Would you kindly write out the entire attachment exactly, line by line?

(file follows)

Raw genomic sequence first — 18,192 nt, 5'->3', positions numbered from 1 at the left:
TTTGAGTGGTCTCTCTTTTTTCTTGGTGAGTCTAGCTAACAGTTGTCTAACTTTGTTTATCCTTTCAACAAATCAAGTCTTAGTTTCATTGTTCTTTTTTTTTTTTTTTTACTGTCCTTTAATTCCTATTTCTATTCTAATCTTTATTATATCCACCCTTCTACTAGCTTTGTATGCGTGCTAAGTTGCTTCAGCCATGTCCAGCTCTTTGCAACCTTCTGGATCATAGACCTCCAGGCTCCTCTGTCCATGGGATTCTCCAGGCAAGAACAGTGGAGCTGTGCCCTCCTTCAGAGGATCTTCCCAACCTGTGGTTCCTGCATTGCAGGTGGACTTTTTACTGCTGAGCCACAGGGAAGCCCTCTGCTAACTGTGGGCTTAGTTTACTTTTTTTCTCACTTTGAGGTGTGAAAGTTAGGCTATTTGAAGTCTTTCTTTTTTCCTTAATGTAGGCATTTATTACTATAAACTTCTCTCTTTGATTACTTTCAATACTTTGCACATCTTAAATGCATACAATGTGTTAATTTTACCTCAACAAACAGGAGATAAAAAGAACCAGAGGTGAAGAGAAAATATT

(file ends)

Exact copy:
Raw genomic sequence first — 18,192 nt, 5'->3', positions numbered from 1 at the left:
TTTGAGTGGTCTCTCTTTTTTCTTGGTGAGTCTAGCTAACAGTTGTCTAACTTTGTTTATCCTTTCAACAAATCAAGTCTTAGTTTCATTGTTCTTTTTTTTTTTTTTTTACTGTCCTTTAATTCCTATTTCTATTCTAATCTTTATTATATCCACCCTTCTACTAGCTTTGTATGCGTGCTAAGTTGCTTCAGCCATGTCCAGCTCTTTGCAACCTTCTGGATCATAGACCTCCAGGCTCCTCTGTCCATGGGATTCTCCAGGCAAGAACAGTGGAGCTGTGCCCTCCTTCAGAGGATCTTCCCAACCTGTGGTTCCTGCATTGCAGGTGGACTTTTTACTGCTGAGCCACAGGGAAGCCCTCTGCTAACTGTGGGCTTAGTTTACTTTTTTTCTCACTTTGAGGTGTGAAAGTTAGGCTATTTGAAGTCTTTCTTTTTTCCTTAATGTAGGCATTTATTACTATAAACTTCTCTCTTTGATTACTTTCAATACTTTGCACATCTTAAATGCATACAATGTGTTAATTTTACCTCAACAAACAGGAGATAAAAAGAACCAGAGGTGAAGAGAAAATATT